John Barber

John Barber a fellow of King’s College, Cambridge, teaches comparative Communist politics. He is the author of Soviet Historians in Crisis 1928-1934.

The firm went bankrupt

John Barber, 5 October 1995

‘Lenin lived, Lenin lives, Lenin will live!’ Mayakovsky’s words became one of the most quoted Soviet slogans and remained so for decades. And they were not entirely devoid of meaning. Whether or not the dogmas labelled Leninism bore much resemblance to Lenin’s original ideas, they continued to fulfil a legitimising function for the regime, albeit among a diminishing section of the Soviet population. And just as the corpse in the Lenin mausoleum looked fairly lifelike thanks to the skill of Soviet embalmers, so, too, did Soviet ideologues maintain the illusion that Lenin’s theory of socialist revolution still influenced the actions of the USSR’s rulers. Given this, and given the hold of the gerontocracy in the years preceding perestroika, it was even possible to see the point of another ubiquitous slogan: ‘Lenin is more alive than all the living!’

Russians and the Russian Past

John Barber, 9 November 1989

Observers of Soviet politics in recent months might be forgiven for having a sense of déjà vu. The summer began with the first sessions of the Congress of People’s Deputies and the Supreme Soviet, whose open controversy and criticism of all aspects of Soviet life continued where the 19th Party Conference of June 1988 had left off. Then followed an uneasy month while Mikhail Gorbachev took his annual vacation. As last year, some members of the leadership took advantage of his absence to make thinly-veiled attacks on current policies, claiming that socialism was being undermined. Pessimistic rumours about his and perestroika’s prospects began to circulate. Then, within a few days of returning to Moscow, he took action. Politburo critics were sacked or demoted, and Gorbachev moved to strengthen his position. Last year he secured his election as President; this year he persuaded the Central Committee to bring forward the next Party Congress, and thus the time when he can change its membership.

Going West

John Barber, 24 November 1988

It is a measure of Gorbachev’s impact in the three and a half years since he became General Secretary that the debate over his significance among Western observers has fundamentally changed. The once common view that he has merely provided a moribund system with a new image is now rarely heard. (Senator Quayle’s recent comment that ‘perestroika is nothing more than refined Stalinism’ is as unusual even for a right-wing politician as it is indicative of his ignorance about the other super-power.) The question which now preoccupies most commentators is not how genuine Gorbachev’s commitment to reform is, but whether he and his supporters can carry their reforms through. Can they overcome the inertia of the huge bureaucratic apparatus, the resistance of officials fearful of losing their power and privileges? And can they win over the sceptical masses to active support for reform?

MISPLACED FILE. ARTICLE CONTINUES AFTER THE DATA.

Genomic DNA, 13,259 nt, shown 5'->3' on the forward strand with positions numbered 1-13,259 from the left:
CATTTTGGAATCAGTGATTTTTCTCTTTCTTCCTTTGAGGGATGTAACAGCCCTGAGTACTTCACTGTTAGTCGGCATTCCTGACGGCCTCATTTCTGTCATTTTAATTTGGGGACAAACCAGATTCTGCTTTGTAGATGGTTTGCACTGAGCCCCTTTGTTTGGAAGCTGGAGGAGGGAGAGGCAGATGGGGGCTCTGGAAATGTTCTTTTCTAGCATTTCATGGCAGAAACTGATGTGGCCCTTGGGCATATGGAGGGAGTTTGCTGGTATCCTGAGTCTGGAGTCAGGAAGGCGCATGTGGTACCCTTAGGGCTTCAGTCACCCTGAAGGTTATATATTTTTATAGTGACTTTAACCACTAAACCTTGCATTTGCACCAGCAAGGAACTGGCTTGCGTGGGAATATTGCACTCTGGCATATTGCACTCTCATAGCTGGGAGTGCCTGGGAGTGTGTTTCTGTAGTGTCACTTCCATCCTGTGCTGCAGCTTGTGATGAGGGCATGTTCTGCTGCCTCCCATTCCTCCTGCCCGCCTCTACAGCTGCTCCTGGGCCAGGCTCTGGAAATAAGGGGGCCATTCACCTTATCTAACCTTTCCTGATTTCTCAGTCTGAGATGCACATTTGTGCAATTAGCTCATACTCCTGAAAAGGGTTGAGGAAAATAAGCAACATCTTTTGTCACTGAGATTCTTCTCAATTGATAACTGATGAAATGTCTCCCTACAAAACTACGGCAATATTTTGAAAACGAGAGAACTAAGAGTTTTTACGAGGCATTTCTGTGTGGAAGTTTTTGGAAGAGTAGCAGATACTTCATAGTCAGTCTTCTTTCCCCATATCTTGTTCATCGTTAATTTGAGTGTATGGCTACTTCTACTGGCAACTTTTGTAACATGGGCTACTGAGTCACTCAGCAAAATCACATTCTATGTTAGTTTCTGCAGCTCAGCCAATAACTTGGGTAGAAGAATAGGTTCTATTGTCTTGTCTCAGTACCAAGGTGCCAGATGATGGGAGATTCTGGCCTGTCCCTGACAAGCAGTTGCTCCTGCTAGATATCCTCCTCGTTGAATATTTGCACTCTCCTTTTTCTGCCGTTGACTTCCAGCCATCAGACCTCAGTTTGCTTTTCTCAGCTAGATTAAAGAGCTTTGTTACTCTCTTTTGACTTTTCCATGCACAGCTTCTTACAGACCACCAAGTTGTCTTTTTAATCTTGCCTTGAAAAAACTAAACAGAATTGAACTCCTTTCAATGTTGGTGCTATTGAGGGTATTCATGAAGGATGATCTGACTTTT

John Barber, 29 October 1987

Of the various words which Gorbachev has used to describe his reforms, there can be no doubt which has had the most impact. Though perestroika (‘reconstruction’) conveys the intended transformation of the system, it is a vague concept to which all subscribe in theory but whose practical implications few understand. Economic akseleratsiya and political demokratizatsiya remain worthy but as yet unrealised goals. But glasnost – the policy of openness, frankness, candid discussion – has already produced dramatic and highly controversial results, and has even entered the international political vocabulary.’

Can Gorbachev succeed?

John Barber, 4 December 1986

Where is the Soviet Union going? Despite the many striking changes since the death of Brezhnev in November 1982 and particularly since the election of Mikhail Gorbachev as General Secretary in March 1985, it is still far from clear what their result will be. For all the turnover in the leadership, more extensive than at any time since Stalin’s purges of the late Thirties; for all the attack on corruption, with ministers, Central Committee members, regional party secretaries arrested and punished; for all the drive for discipline, with hard-hitting measures against alcoholism and a squeeze on unearned income; for all the innovations in industrial management, agriculture and foreign trade, it is too soon to tell whether the Soviet system is undergoing radical reconstruction or merely modest improvement.